Cover Axel Vervoordt in his wabi room next to Kazuo Shiraga’s Yuboku II (1989), Photo: Isabelle Pateer

On the tail of his recent gutai art exhibitions in Hong Kong, the legendary artist tells Tatler why art and spirituality are inseparable

"It’s important to be surrounded by what is real and honest, instead of fake things,” says Axel Vervoordt. “It’s that real thing we’re all looking for, especially now.” Pandemic-induced lockdowns and quarantines have relegated many of us to the domestic sphere, reviving an interest in sprucing up our homes and creating a soothing environment conducive to dealing with social and political upheaval. The Belgian has been engaged in this quest for the “real thing” throughout his career as an interior designer and arts and antiques dealer. In a world where visual culture is oversaturated with artificial, filtered and increasingly digitised imagery, and beauty is synonymous with flawlessness, Vervoordt’s signature rustic elegance offers tangible relief and a point for reflection.

“I’m looking for a universal,” says the designer on his end visual goal and creative approach, “something that belongs to the past and the future, something that’s just timeless.” That is a very accurate description of his speciality: the ability to create a harmonious blend between the contemporary and old, the result of which, beyond a striking visual impact, is also a feeling. “A lot of what I do is about finding positive energy, so I like art that makes us see and feel things differently.”

Vervoordt’s obsession with all things old began when he was young. At just 21 he started dealing antiques, and also bought his first Lucio Fontana painting. As both his business and collection grew, he developed an interest in design too, which led him to start two businesses: an art gallery with outposts in Antwerp and Hong Kong, and an interior design company.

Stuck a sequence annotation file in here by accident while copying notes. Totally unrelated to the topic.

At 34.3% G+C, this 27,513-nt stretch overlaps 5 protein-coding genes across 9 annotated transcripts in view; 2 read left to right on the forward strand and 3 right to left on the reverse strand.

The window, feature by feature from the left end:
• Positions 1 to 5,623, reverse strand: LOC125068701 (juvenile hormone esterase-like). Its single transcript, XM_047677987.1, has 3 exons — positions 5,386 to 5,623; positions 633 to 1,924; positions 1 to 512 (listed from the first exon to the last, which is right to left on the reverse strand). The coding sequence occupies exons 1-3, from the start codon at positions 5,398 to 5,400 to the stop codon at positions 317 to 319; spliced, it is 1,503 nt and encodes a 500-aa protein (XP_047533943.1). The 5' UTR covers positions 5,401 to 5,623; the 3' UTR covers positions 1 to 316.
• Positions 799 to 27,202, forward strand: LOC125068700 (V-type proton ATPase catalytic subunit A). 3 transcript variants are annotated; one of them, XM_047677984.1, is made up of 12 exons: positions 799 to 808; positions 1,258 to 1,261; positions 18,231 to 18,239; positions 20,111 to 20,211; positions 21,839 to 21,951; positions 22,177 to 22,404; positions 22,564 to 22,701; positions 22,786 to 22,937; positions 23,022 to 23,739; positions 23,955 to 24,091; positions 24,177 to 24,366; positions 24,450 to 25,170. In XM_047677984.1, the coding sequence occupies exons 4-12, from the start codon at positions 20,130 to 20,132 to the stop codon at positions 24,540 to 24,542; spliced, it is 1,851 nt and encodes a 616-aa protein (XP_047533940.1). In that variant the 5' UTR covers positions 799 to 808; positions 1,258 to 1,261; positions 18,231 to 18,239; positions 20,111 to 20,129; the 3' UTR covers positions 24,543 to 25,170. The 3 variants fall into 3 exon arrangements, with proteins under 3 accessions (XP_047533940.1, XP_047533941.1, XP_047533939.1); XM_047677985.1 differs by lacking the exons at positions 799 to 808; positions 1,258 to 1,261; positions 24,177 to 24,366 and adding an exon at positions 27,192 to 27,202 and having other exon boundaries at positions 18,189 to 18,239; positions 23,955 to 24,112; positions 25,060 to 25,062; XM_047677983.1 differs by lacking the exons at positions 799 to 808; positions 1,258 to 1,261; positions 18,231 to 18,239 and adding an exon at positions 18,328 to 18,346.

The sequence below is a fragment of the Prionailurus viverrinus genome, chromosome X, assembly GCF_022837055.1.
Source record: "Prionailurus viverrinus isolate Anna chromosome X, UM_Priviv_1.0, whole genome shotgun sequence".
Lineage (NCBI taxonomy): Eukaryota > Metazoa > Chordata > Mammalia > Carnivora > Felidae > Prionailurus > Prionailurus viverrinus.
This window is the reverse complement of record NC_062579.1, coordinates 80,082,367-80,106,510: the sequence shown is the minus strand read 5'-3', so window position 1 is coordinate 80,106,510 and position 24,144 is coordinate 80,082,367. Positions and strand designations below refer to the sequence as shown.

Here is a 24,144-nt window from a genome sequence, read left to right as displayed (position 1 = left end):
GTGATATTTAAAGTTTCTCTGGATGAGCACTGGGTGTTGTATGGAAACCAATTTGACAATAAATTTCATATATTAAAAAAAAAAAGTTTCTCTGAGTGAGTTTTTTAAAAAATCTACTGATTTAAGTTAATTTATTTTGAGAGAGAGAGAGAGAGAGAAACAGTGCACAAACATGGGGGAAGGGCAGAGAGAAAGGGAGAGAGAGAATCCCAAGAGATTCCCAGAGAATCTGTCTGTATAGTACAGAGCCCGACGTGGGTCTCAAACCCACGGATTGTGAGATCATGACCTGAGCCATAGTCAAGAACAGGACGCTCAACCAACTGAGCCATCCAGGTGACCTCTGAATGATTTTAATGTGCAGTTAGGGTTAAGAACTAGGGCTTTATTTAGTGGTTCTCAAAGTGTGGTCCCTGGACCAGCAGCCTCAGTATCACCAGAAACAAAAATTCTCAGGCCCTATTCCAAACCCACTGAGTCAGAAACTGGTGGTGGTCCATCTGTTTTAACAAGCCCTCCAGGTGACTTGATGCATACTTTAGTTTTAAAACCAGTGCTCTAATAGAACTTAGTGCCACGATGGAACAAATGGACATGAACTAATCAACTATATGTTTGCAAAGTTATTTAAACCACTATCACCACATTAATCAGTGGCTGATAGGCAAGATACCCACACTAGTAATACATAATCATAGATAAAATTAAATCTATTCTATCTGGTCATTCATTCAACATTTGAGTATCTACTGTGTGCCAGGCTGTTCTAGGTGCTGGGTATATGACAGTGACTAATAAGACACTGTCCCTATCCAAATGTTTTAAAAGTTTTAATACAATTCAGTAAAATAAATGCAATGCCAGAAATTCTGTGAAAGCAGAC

Vervoordt’s vision has been highly sought after and appeared in many high-profile homes and interiors. His best-known work is perhaps designing Kim Kardashian and Kanye West’s former Calabasas house, which West referred to as a “futuristic Buddhist monastery”.

This spiritual essence is captured in another well-known project. In 2014 he co-designed the Tribeca Penthouse Suite at the Greenwich Hotel—Robert De Niro is an investor—with Brussels-based Japanese architect Miki Tatsuro, who also co-authored Vervoordt’s book Wabi Interiors (2010). The suite incorporated industrial elements from the surrounding neighbourhood, as well as the traditional Japanese aesthetic known as wabi-sabi, a philosophy of accepting and highlighting imperfections.

“Beauty lies in imperfection, because that is what is pure, natural and honest,” says Vervoordt of wabi-sabi, an ideal that resonates strongly with Vervoordt’s own, evident in his affinity for antiquities and all things old. “With age, things soften; they meld with the air and get a new skin, a new use.”

With no direct English equivalent, the term is derived from a respect for the impermanent and authentic, implying that things are more beautiful when they bear marks of age and evidence of a life well lived.

While there are many of us who live with art, Vervoordt is one of very few who live in art.

The visceral effect of art or a well-designed room can be powerful, and the designer has been able to produce this in his most notable project—his own home. It’s about “creating a feeling rather than the visual”, he says in a video chat from his home outside Antwerp, Belgium. “The visual is simply the result of the spirituality and vision.” Vervoordt’s distinct vision, combining a northern European aesthetic with wabi elements, is best manifested in his home. He and his wife May live in a 12th-century castle just northeast of Antwerp which they renovated, uniquely designing each of its 50 rooms.

The designer was first introduced to the concept in 2005, after encountering gutai—a Japanese art movement initiated in the 1950s—when Dusseldorf Museum Kunstpalast curator Mattijs Visser asked Vervoordt if he would loan some artworks for the museum’s Zero and gutai art exhibition. Vervoordt was already familiar with the Zero art movement, as he collected works by practitioners Fontana and Otto Piene, and describes learning of gutai as a “missing link”.